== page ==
Dunloy, Ballymena

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What's in a Name?

Pic: John McIlwaine

In Ballycastle this weekend, Loughgiel Shamrocks and Ruairí Óg Cushendall will contest the final of the Bath Shack Antrim SHC. There will be various narratives spun over the coming days as the column inches burst at the seams with previews and analysis, but one of the more quirky aspects of this game will be Mark 'Duck' McFadden of Loughgiel going up against Donal 'Natty' McNaughton of Ruairí Óg.

Nicknames are obviously not unique to the Antrim SHC Final, nor are they specifically an aspect of the GAA, but they certainly add to the colour of the occasion.

For years the airwaves have crackled with GAA coverage and some of those nicknames have become synonymous with special moments in the game. The mere mention of 'The Rock' projects the roving Diarmuid O'Sullivan scattering Limerick forwards to the four winds before launching over an iconic point.

An utterance of the word 'Sparrow' immediately brings to mind a distinctive white Mycro helmet on the head of Ger O'Loughlin, and of course the Gooch needs neither explanation or identification.

When you delve a little deeper, the club game is a rich pasture of GAA nicknames, with some outstanding stories to accompany them. My own club's extensive range of nicknames varies from the subtle- Feet, who had some difficulty steering the ball between the uprights - to the biblical - Barrabas and Pio.

Others are simply agricultural, Bullhead and Farmer spring to mind, while some require little explanation - Ratboy, Sniper and The Bear a Holy Trinity of nicknames from an U14 team I had the pleasure of coaching back in the day.

When viewed in the heat of battle from the sideline, these nicknames throw up some exceptional moments. In last year's Antrim SFC Final between Lámh Dhearg and St John's, we all of a sudden had Bacon grappling with Nugget for a loose ball, while in Limavady Wolfhounds' recent county final, there was a self-fulfilling moment as Oran 'Fluffy' Hartin fluffed a catch and give away a penalty.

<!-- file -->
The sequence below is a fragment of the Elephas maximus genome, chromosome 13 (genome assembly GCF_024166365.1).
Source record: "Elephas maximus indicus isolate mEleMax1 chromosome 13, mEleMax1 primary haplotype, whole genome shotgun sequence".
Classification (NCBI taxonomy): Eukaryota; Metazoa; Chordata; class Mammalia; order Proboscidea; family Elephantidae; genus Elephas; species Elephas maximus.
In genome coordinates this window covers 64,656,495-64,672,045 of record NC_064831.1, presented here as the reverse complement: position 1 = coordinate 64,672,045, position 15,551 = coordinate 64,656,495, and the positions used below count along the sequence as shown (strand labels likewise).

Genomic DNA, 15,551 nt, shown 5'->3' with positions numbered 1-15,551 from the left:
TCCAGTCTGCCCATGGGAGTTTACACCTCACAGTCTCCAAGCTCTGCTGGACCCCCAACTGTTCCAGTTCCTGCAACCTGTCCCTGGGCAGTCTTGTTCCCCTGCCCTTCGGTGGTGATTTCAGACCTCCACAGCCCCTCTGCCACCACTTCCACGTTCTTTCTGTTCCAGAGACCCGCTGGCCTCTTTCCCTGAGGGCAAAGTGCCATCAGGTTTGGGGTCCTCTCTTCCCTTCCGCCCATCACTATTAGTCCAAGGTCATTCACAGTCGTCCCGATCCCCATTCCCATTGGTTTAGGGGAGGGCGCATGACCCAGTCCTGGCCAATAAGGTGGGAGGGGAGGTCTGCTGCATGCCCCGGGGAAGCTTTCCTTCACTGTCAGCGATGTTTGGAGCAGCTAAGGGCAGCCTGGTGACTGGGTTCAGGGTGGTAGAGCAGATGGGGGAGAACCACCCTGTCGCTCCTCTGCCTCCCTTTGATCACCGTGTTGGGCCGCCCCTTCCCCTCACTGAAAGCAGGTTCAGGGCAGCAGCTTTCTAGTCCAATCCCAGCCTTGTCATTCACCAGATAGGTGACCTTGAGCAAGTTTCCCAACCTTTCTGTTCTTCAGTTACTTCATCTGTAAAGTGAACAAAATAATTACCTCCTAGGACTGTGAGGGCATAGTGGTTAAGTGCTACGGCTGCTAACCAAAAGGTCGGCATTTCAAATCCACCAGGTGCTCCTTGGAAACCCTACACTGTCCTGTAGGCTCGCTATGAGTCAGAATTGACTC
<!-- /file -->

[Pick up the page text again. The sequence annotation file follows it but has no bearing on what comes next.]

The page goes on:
Some nicknames of course are geographically contained. You'll be hard-pressed to find a 'Smickers' or a 'Mackers' in the hills of south Derry for example. Similarly, numbers of people nicknamed 'Bullhead' or 'Farmer' are at an all-time low in Turf Lodge.

In more rural areas in particular, the nickname is sometimes mandatory for the purposes of identification. The large amount of Mullans in Glenullin, for example, necessitate an extra name to be included so people can understand which particular Mullan clan you're referring to/slabbering about. So keen was a good friend of mine on his family name that he got it printed onto the back of his Celtic jersey in his youth.

Half the fun of nicknames is finding out the story behind them, fictional or otherwise. Sometimes it's even better with a great deal of embellishment. A favourite of mine is Major, who for a brief time in the mid-90s had the misfortune of wearing a very similar pair of glasses to Tory Prime Minister John Major, glasses that spawned a nickname that stayed with the man for many a year.

Some can become more unwelcome as time goes on. I played for years with a man nicknamed 'Drugsy'. The name was, if a little uncomfortable, slightly more acceptable as a teenager or going through his 20s. As a father though, he found it unhelpful while out and about with his children to be greeted with the opening line "Alright Drugsy". It made for some tricky conversations.

Whatever the reason for a nickname, there is no doubt that they add to the drama and narrative of any GAA occasion. They contribute to the folklore of local GAA and add to the camaraderie that is so crucial to the success of many teams in the history of the game.

I'm sure I'm not alone in looking forward to seeing Duck, Natty, Winker and the rest dazzle us in Ballycastle this weekend.

If you rate your knowledge of famous GAA nicknames as encyclopedic, have a go at this quiz from Sporcle, created by JoeDOTie on GAA nicknames.